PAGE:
Eight in 10 cities say their emergency responders still can’t communicate with each other or area towns and 44 percent have not created or updated their evacuation plans, says a U.S. Conference of Mayors survey of 183 cities quoted by USA Today. “Does the public want to hear this? I don’t think so,” says Dearborn, Mi., Mayor Michael Guido, a Republican and head of the mayors’ group. He says cities need more money from Washington but also must do more on their own. Examples: Sign mutual-aid agreements with area towns, plan to share equipment in emergencies, and line up companies ahead of time for tasks such as debris removal.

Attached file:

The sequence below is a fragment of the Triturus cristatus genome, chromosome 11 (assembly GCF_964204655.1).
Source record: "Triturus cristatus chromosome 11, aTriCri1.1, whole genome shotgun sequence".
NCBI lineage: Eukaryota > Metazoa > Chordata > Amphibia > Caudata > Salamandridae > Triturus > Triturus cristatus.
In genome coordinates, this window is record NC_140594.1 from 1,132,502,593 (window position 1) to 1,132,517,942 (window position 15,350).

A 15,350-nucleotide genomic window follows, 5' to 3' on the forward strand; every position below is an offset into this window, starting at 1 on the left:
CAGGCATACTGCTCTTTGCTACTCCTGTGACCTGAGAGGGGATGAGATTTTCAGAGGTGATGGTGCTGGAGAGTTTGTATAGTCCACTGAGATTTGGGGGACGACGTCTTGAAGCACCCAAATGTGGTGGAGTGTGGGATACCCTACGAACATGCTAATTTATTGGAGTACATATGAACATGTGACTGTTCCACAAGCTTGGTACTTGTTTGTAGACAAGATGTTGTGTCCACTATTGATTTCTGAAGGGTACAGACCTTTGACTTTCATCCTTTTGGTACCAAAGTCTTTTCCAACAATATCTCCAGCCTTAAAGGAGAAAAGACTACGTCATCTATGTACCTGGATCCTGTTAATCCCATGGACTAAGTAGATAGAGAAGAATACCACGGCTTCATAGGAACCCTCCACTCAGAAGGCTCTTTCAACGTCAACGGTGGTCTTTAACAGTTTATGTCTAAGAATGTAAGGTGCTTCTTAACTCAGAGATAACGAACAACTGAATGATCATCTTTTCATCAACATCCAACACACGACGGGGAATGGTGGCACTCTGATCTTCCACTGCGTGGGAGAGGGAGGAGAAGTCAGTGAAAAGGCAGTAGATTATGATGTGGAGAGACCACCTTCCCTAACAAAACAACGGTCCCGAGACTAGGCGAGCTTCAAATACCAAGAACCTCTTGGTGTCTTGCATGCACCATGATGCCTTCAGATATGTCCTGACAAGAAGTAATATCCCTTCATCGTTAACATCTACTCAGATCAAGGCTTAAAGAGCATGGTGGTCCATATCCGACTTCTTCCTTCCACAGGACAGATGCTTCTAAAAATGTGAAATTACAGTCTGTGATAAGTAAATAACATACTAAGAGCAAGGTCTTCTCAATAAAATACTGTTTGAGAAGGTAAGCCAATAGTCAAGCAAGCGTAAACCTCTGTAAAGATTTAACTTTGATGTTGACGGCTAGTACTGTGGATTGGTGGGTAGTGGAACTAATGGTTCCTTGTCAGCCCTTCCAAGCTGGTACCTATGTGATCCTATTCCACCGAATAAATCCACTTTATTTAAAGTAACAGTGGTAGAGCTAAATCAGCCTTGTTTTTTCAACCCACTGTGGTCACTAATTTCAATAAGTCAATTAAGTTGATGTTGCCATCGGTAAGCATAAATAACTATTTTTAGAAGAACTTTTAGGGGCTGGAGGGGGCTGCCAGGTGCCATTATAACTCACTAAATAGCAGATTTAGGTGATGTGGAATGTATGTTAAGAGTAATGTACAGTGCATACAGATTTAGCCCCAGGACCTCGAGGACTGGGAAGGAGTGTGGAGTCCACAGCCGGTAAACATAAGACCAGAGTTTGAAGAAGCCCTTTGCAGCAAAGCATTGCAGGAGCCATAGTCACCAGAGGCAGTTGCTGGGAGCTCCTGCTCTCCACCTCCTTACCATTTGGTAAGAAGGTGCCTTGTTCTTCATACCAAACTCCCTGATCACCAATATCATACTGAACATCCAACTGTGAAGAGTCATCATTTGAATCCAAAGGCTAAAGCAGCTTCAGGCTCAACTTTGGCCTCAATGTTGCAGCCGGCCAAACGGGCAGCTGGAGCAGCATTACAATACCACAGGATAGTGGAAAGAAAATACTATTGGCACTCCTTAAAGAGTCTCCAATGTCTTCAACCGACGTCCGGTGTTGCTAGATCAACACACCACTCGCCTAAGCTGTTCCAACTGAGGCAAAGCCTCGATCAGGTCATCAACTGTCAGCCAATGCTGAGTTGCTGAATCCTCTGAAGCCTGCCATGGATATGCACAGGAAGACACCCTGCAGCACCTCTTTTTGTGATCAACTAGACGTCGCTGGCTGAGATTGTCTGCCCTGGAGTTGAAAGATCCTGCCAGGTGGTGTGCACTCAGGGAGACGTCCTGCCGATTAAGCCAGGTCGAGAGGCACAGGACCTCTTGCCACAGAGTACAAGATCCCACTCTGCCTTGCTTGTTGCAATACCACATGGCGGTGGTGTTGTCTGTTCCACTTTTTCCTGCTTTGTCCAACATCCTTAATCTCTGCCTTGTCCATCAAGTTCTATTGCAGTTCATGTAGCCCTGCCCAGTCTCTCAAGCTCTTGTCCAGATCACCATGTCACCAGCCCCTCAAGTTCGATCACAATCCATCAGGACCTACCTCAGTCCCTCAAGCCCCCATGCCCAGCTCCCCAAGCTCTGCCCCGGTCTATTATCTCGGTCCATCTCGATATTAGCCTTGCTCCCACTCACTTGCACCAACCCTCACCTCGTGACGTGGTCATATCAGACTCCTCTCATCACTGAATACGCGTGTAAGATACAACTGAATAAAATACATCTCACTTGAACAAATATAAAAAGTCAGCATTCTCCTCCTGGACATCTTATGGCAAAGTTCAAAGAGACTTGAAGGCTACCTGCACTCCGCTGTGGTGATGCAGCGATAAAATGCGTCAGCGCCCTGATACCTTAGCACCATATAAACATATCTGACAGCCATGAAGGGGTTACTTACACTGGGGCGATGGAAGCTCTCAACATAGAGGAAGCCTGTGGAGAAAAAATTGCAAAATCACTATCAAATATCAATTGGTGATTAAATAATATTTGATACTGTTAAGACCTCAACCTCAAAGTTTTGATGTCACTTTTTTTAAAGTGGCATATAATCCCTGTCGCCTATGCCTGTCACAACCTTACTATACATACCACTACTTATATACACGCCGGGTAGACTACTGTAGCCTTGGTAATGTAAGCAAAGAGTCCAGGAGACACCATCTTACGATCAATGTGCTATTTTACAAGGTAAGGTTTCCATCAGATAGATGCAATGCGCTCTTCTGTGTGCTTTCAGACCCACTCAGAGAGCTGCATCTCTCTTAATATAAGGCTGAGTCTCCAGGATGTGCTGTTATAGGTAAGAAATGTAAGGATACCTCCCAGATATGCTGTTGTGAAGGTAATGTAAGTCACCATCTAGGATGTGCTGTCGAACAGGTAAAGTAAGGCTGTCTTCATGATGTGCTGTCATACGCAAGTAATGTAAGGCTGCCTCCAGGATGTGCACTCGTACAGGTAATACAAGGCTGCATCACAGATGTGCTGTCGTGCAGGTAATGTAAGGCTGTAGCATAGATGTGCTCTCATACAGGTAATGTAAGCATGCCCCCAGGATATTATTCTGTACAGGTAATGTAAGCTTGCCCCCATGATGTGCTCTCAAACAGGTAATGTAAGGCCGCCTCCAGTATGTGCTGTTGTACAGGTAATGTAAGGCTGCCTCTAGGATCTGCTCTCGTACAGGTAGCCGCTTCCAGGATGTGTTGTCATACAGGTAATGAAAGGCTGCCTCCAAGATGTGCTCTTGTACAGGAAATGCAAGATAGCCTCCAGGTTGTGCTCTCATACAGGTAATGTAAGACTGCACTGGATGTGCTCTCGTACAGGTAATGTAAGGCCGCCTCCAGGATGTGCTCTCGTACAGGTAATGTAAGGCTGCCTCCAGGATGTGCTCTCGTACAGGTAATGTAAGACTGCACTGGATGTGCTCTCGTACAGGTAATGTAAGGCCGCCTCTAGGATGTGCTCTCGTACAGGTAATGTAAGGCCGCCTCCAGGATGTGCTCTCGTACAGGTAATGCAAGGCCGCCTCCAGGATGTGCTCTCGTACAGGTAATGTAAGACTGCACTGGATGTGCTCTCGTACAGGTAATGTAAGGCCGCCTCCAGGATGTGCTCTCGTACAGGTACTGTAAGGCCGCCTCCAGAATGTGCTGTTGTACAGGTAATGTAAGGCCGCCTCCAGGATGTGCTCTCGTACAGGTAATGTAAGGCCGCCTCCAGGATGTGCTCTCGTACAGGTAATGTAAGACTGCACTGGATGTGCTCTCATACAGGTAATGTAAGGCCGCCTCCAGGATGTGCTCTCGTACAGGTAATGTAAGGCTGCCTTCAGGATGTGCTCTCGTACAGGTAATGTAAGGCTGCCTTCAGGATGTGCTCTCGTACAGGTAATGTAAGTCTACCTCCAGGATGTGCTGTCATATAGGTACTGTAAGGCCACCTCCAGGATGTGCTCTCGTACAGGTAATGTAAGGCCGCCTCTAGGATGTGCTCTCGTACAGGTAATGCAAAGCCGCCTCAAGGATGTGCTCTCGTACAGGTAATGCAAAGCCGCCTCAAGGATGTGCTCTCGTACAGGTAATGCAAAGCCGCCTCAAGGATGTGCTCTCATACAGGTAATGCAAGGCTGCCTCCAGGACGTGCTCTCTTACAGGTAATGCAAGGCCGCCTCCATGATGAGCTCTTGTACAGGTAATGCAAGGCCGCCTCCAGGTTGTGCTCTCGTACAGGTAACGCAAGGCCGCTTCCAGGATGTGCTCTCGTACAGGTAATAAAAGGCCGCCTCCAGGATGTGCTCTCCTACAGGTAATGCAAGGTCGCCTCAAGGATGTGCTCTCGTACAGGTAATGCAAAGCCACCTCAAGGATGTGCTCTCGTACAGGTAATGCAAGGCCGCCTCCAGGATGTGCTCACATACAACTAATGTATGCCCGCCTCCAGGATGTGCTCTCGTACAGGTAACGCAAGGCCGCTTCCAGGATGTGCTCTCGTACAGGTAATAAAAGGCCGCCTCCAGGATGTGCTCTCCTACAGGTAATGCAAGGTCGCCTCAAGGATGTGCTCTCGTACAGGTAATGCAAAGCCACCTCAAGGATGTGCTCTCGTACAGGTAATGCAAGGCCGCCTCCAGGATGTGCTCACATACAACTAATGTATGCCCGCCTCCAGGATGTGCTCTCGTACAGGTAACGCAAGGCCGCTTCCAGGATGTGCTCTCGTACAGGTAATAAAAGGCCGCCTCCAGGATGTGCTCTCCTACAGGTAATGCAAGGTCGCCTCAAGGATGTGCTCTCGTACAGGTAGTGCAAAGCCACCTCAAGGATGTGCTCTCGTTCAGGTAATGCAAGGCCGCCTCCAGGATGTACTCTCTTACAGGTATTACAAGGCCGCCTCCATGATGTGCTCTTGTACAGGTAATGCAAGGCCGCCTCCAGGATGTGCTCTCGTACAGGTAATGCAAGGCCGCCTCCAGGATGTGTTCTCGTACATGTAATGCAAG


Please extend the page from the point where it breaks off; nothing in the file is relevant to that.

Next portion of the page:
Most cities say they have not received enough money to get police and firefighters the radios and equipment they need to talk with each other in a crisis. The U.S. Homeland Security Department has granted more than $18 billion to states and localities since 2003, including more than $2 billion for improved communications. “We’re not where we need to be nationally” to be ready for catastrophes, says preparedness chief George Foresman. He said most cities have bought equipment but need more emphasis on training and exercises.